All told, by 2011, this work is expected to deliver nearly $1 billion in annual tax revenue to state and local governments, and contribute to a value-added total slated to exceed $10 billion.
            “Today’s report is another that was paid for by the Marcellus Shale Coalition, and the authors’ and Penn State’s disclaimer clearly indicates that they do not vouch for the report’s accuracy or utility,” said Jan Jarrett of PennFuture. “What’s more, this report is based on assumptions provided by the industry. It is simply a report told by one side only.
            “Unfortunately, some of the information is just plain wrong. The report says that development costs in the Marcellus are higher than elsewhere, while the drilling companies are telling their shareholders that drilling costs are so low, they can make a good profit even when gas prices are low. The gas in the Marcellus Shale is more profitable because it is located close to market and half the cost of gas to consumers is the transportation cost. The gas here isn’t going anywhere, so it is pretty ludicrous to think they would leave Pennsylvania for a minor tax that is charged in nearly every other state with significant deposits,” said Jarrett.
            “Of course, a true study would have looked at the experience in those other states,” continued Jarrett. “Severance taxes have had practically no impact on production in Wyoming or Montana. One study of different severance tax rates in the Intermountain West found no evidence that different tax rates led to more or less investment from state to state.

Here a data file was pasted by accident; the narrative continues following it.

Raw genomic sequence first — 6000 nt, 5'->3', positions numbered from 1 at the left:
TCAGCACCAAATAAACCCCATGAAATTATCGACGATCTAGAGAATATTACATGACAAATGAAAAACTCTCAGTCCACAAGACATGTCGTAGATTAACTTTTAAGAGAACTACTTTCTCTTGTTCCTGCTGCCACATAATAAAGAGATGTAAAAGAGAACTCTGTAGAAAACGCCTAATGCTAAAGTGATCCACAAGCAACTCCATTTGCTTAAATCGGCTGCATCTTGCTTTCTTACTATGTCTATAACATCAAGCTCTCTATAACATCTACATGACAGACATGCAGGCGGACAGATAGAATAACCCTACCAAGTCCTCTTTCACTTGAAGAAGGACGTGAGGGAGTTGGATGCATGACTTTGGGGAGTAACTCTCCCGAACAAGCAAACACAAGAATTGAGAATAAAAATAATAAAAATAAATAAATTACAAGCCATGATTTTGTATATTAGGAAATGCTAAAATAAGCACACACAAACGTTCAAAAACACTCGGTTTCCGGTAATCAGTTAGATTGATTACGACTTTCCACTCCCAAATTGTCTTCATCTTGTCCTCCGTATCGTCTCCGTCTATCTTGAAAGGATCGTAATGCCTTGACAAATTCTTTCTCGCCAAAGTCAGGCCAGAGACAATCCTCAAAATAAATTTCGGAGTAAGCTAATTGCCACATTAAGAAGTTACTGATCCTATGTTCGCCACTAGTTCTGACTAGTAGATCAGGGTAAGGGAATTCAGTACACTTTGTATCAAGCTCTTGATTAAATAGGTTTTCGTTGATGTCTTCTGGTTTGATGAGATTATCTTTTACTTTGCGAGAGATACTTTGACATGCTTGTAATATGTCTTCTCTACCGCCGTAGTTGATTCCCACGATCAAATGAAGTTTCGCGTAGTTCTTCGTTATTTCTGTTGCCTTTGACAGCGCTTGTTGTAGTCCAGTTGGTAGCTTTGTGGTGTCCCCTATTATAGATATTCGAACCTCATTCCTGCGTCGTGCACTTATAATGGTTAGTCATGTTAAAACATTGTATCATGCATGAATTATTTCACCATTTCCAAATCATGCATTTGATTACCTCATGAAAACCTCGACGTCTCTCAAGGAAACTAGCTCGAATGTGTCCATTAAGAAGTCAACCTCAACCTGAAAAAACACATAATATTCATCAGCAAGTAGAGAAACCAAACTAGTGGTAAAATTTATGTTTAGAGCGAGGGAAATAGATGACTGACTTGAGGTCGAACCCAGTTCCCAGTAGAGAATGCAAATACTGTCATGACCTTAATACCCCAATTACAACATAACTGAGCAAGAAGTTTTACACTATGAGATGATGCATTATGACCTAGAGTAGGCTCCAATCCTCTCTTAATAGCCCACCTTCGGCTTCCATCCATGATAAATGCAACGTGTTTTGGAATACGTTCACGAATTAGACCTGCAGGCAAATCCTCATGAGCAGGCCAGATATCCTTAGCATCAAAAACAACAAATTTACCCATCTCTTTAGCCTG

“The report also fails to account for costs imposed by drilling,” said Jarrett. “It does not take into account damages to roads and bridges; PennDOT Secretary Biehler said that drillers caused so much damage in Bradford and Tioga counties that roads needed to be closed because the drillers, who are responsible for repair, were unable to keep up with the damage. Pennsylvania Police Commissioner Pawlowski has reported more state policing costs as drugs, violence, and weapons arrests have increased due to the influx of out-of-state drilling crews. Local police are also having trouble with enforcing truck weight limits.
            “The natural gas in the Marcellus Shale is a wonderful resource of the people of Pennsylvania, but we make the rules and the drillers must pay their fair share,” said Jarrett. “We need the jobs and economic development, as well as the cleaner gas to replace other foreign and dirtier fuels. But they cannot come at the cost of our environment and our local and state budgets.”
            NewsClips: Study Pegs $18B Impact From Drilling, Critics Say Ignores Costs
                                Study: Marcellus Shale Will Bring 212,000 Jobs
                                Study Boosts Shale's Fiscal Pluses For PA
                                Study: Marcellus Shale Investments Will Triple From 2008-11